Hoffman continued to appear in major films over the next few years. Who Is Harry Kellerman and Why Is He Saying Those Terrible Things About Me? (1971), Straw Dogs (also 1971), and Papillon (1973) were followed by Lenny (1974), for which Hoffman received his third nomination for Best Actor in seven years.
Less than two years after the Watergate scandal, Hoffman and Robert Redford starred as Carl Bernstein and Bob Woodward, respectively, in All the President's Men (1976). Hoffman next starred in Marathon Man (also 1976), a film based on William Goldman's novel of the same name, opposite Roy Scheider. Hoffman's next roles were less successful. He opted out of directing Straight Time (1978) but starred as a thief. His next film, Michael Apted's Agatha, was with Vanessa Redgrave as Agatha Christie.
Hoffman next starred in Robert Benton's Kramer vs. Kramer (1979) as workaholic Ted Kramer whose wife (Meryl Streep) unexpectedly leaves him; he raises their son alone. Hoffman gained his first Academy Award, and the film also received the Best Picture honor, plus the awards for Best Supporting Actress (Streep) and Director.
In Tootsie (1982), Hoffman portrays Michael Dorsey, a struggling actor who finds himself dressing up as a woman to land a role on a soap opera. His co-star was Jessica Lange. Tootsie earned ten Academy Award nominations, including Hoffman's fifth nomination.
Hoffman then turned to television in the role of Willy Loman in Death of a Salesman, for which he won the 1985 Emmy Award in the category of Outstanding Lead Actor in a TV Movie or Miniseries. He also went on to win a Golden Globe for the same performance.
Hoffman's largest film failure was Elaine May's Ishtar, with Warren Beatty. The film faced severe production problems, received almost completely negative reviews from critics and was nominated for three Razzie awards. However, Hoffman and Beatty liked the film's final cut and tried to defend it. Hoffmann and Beatty were unaffected by the flop, and Ishtar became a cult film. James House, who later became a country music artist, served as Hoffman's vocal coach in the film.
In director Barry Levinson's Rain Man (1988), Hoffman starred as an autistic savant, opposite Tom Cruise. Levinson, Hoffman and Cruise worked for two years on the film, and his performance garnered Hoffman his second Academy Award. Upon accepting, Hoffman stated softly to his fellow nominees that it was okay if they didn't vote for him because "I didn't vote for you guys either." After Rain Man, Hoffman appeared with Sean Connery and Matthew Broderick in Family Business. The film did relatively poorly with the critics and at the box office. In 1991, Hoffman voiced substitute teacher Mr. Bergstrom in The Simpsons episode "Lisa's Substitute", under the pseudonym Sam Etic. As a reference to this episode, during the episode featuring the Itchy & Scratchy movie, Lisa claims that Dustin Hoffman had a cameo in that movie but didn't use his real name.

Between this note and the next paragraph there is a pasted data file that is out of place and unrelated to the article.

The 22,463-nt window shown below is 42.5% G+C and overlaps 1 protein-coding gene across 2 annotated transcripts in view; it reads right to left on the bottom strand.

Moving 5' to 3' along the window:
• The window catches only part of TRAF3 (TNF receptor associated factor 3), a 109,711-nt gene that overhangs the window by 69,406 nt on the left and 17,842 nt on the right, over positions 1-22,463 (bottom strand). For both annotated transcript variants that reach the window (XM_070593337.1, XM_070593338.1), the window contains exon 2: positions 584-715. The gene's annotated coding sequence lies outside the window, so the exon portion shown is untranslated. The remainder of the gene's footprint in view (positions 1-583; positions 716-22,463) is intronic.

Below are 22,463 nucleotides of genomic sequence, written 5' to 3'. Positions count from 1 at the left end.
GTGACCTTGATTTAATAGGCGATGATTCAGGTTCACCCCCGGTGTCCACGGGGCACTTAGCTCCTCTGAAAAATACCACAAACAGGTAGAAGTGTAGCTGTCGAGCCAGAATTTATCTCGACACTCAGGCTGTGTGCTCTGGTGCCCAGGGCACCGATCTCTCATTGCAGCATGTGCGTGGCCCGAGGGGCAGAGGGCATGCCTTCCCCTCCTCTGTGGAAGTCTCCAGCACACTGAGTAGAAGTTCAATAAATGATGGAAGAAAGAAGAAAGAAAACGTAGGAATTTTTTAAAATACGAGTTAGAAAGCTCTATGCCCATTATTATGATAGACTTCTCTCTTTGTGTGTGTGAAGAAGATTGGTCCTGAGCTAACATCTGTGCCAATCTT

Throughout the 1990s, Hoffman appeared in many large, studio films, such as Dick Tracy (1990) (where his Ishtar co-star Beatty plays the titular character), Hero (1992) and Billy Bathgate (1991) co-starring with Nicole Kidman who was nominated for a Golden Globe). Hoffman also played the title role of Captain Hook in Steven Spielberg's Hook (also 1991), earning a Golden Globe nomination; in this movie, Hoffman's costume was so heavy that he had to wear an air-conditioned suit under it. Hoffman played the lead role in Outbreak (1995), alongside Rene Russo, Kevin Spacey, Morgan Freeman, Cuba Gooding Jr. and Donald Sutherland. Following that, he appeared in the 1996 revenge-drama/legal-thriller Sleepers (1996) with Brad Pitt, Jason Patric, and Kevin Bacon.
In the mid-1990s, Hoffman starred in—and was deeply involved in the production of—David Mamet's American Buffalo (also 1996), one of the very few "pure art projects" he is known for, and an early effort of film editor Kate Sanford. In 1997, Hoffman starred opposite John Travolta in the Costa Gavras film Mad City and gained his seventh Academy Award nomination for his performance in Wag The Dog, in a role that allowed Hoffman the chance to work with both Robert De Niro and Denis Leary. He next appeared in Barry Levinson's adaptation of Sphere (1998), opposite Sharon Stone, Samuel L. Jackson, Peter Coyote, Queen Latifah and Liev Schreiber. Hoffman next appeared in Moonlight Mile (2002), followed by Confidence (2003) opposite Edward Burns, Andy García and Rachel Weisz. Hoffman finally had a chance to work with Gene Hackman, in Gary Fleder's Runaway Jury (also 2003), an adaptation of John Grisham's bestselling novel.